Other authors you might recommend to Atwood fans...


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Other authors you might recommend to Atwood fans...

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nov 21, 2006, 11:52 am

In your reading have you come across other authors who you think might be of interest to readers of Margaret Atwood, for one reason or another?

The author who comes first to my mind is Helen Dunmore. Her novels are very different but I think it's something about her female characters that leads me to suggest her. I think she elevates the lives of women and what would be considered by some a domestic story. She doesn't shy away from the political but chooses to see it with a different, perhaps more female, eye. Like Atwood, she is also a poet and she has also, like Atwood, written children's books.

nov 22, 2006, 8:47 am

I adore Barbara Kingsolver, fiction and nonfiction. She has a voice like Atwood (especially in Handmaid's Tale) and women play a strong, important part in her novels.

nov 29, 2006, 8:48 am

Yukio Mishima is one of my favorites. His novel After the Banquet is a wonderful woman-themed story.

nov 30, 2006, 1:51 pm

I heard someone suggest Margaret Drabble once. I haven't read any of her books yet, although I do have a couple on my to-be-read shelf.

dec 6, 2006, 3:56 pm

Rose Tremain is a tremendous female author but if I was looking for something attwoody written by a man I'd try John Banville and Andrew Miller.

Redigerat: dec 6, 2006, 5:19 pm

Oh yes and read Primo Levi because everybody should!

Redigerat: dec 6, 2006, 5:22 pm

Not read Margaret Drabble yet either but I have picked up The Radiant Way from a charity shop. I'll let you know how I get on when I get round to reading it.

dec 6, 2006, 9:39 pm

Yes, I'd second Rose Tremain also. Seems there are more than a few of us who have to get around to reading our Drabbles!

One must assume that if one recommends an authors they can also recommend a title or two....please?

For Helen Dunmore, I think my favorite thus far is The Siege; it's pretty bleak stuff (Seige of Leningrad) but sometimes the most human stories are told in the harshest of settings...

Redigerat: dec 7, 2006, 3:50 pm

The Siege by Helen Dunmore is indeed a fine novel. Rose Tremain's best is surely Music & Silence. For Andrew Miller I'd try Oxygen for a contemporary setting or Ingenious Pain for an historical one. Another super book is Andrea Levy's Small Island about immigration from Jamaica to England in the 1940s.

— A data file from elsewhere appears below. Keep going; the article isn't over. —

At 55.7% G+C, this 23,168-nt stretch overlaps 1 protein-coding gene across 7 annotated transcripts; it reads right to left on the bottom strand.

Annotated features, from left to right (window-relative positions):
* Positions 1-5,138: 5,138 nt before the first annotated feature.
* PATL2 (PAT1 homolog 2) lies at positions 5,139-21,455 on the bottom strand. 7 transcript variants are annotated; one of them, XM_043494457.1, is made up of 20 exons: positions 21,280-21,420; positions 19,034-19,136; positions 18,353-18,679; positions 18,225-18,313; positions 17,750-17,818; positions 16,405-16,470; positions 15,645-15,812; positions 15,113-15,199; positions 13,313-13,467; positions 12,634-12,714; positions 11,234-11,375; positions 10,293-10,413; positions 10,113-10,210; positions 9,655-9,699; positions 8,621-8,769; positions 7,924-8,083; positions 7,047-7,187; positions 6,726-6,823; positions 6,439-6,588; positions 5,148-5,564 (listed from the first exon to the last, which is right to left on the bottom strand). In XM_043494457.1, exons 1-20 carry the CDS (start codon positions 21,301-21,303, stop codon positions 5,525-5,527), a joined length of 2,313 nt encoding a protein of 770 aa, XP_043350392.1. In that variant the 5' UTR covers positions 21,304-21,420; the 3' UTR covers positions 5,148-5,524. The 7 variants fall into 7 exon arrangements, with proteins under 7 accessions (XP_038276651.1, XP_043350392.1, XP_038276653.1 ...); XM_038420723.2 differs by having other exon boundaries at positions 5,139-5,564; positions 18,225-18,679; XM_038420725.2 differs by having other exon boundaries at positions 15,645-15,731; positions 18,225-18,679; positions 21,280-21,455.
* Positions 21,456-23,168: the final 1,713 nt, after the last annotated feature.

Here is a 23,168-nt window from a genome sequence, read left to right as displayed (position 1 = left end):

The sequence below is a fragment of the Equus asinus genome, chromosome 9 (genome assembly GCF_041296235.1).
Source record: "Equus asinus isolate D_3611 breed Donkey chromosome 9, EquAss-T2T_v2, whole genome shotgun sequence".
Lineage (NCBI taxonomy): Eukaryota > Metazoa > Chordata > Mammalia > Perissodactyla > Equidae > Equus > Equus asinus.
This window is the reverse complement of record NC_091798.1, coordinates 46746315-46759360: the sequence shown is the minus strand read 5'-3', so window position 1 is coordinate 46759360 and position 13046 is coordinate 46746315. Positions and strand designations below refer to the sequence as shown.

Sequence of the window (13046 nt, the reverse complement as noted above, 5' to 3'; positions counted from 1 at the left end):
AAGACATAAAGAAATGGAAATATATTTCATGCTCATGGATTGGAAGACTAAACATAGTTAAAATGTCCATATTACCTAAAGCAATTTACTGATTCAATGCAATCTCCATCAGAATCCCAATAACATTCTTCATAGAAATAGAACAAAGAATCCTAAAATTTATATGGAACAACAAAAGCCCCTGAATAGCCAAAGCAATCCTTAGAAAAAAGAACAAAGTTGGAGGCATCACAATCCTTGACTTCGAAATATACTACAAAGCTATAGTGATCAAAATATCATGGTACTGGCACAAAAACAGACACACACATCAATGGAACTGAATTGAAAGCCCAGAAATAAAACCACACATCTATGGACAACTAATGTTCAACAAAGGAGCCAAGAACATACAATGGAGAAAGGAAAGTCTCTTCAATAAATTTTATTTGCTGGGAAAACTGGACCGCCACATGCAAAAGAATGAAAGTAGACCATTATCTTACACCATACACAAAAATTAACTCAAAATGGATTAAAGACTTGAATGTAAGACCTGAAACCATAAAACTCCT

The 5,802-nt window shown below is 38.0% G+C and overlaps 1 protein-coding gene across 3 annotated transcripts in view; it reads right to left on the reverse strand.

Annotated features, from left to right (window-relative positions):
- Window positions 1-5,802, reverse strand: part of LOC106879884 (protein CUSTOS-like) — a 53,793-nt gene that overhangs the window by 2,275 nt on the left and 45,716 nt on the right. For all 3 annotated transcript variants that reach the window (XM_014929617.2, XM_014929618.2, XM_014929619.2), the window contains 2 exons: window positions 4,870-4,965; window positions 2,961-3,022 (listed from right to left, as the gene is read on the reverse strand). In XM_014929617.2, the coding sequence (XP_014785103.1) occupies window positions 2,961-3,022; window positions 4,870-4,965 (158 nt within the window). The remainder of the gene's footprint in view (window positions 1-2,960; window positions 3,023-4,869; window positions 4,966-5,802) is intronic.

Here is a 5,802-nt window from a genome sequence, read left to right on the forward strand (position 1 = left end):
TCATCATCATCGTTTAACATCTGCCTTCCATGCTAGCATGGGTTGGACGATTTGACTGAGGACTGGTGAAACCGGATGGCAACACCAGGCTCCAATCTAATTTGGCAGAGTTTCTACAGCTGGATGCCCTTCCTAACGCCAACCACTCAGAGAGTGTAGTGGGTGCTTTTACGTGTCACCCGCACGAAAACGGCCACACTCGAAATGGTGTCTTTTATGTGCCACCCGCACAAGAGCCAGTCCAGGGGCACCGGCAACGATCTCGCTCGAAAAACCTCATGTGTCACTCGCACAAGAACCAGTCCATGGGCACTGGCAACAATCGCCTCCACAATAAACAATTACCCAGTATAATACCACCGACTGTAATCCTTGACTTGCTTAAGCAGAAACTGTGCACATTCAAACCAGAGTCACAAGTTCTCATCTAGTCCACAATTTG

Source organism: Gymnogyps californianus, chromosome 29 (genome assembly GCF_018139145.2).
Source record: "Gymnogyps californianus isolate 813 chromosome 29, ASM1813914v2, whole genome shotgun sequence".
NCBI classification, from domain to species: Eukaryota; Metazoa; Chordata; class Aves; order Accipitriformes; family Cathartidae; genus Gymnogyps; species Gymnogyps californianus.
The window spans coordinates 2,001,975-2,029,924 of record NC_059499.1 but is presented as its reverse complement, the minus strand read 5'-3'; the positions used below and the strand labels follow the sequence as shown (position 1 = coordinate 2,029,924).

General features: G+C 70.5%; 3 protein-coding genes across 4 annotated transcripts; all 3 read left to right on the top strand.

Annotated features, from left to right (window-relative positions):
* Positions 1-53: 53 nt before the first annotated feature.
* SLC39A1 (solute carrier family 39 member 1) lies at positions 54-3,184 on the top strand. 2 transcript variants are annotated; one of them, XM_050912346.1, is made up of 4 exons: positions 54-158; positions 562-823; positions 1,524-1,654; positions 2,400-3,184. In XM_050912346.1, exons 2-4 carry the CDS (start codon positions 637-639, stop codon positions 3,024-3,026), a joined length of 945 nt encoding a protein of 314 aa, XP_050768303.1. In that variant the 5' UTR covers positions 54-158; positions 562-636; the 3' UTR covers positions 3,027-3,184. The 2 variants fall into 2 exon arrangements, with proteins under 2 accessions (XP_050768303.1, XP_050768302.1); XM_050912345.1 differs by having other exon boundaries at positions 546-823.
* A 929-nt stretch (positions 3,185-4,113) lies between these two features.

feb 7, 2007, 10:08 am

Margaret Laurence. A fellow Canadian woman writer. I'd particularly recommend her novel 'The Diviners', which makes an interesting use of an inter-woven narrative to show how memory penetrates into present day life.

feb 9, 2007, 6:24 pm

I love The Diviners by Laurence, and have read most of her other novels as well. Diviners is probably her most complex novel, so most like Atwood's writing. The others are compelling, with wonderful women characters - not so much satire as Atwood uses.

For those who like Atwood's short stories, you've got to try Alice Munro who has won many a Governor General's award for her short story collections. They always feature women and girls as the main protagonists. Her earlier collections are perhaps more accessible, straight-forward narratives. The later ones are a bit more difficult to understand. She often leaves me wanting more, which is good, I guess, but sometimes frustrating.

feb 10, 2007, 6:25 am

Coincidently, I've just started Munro's The View from Castle Rock on audio.

mar 14, 2007, 9:14 am

I have read one Drabble: The Red Queen and would say that this one was similar to Atwood's style. A friend who I completely trust for recommendations is a big fan of Margaret Drabble.

I also recommend Rose Tremain.

mar 14, 2007, 10:09 am

For those who like The Blind Assassin, especially the story within a story within a story aspect, you might like John Crowley's Lord Byron's Novel: The Evening Land. At it's core is a wonderfully fabricated, gothic Byron novel, which is annotated after his death by his estranged daughter Ada Lovelace in the second layer story. A mysterious page, part of a possible Byron novel, is discovered in the contemporary story. The Byron novel is entertaining in itself.

maj 14, 2007, 10:26 am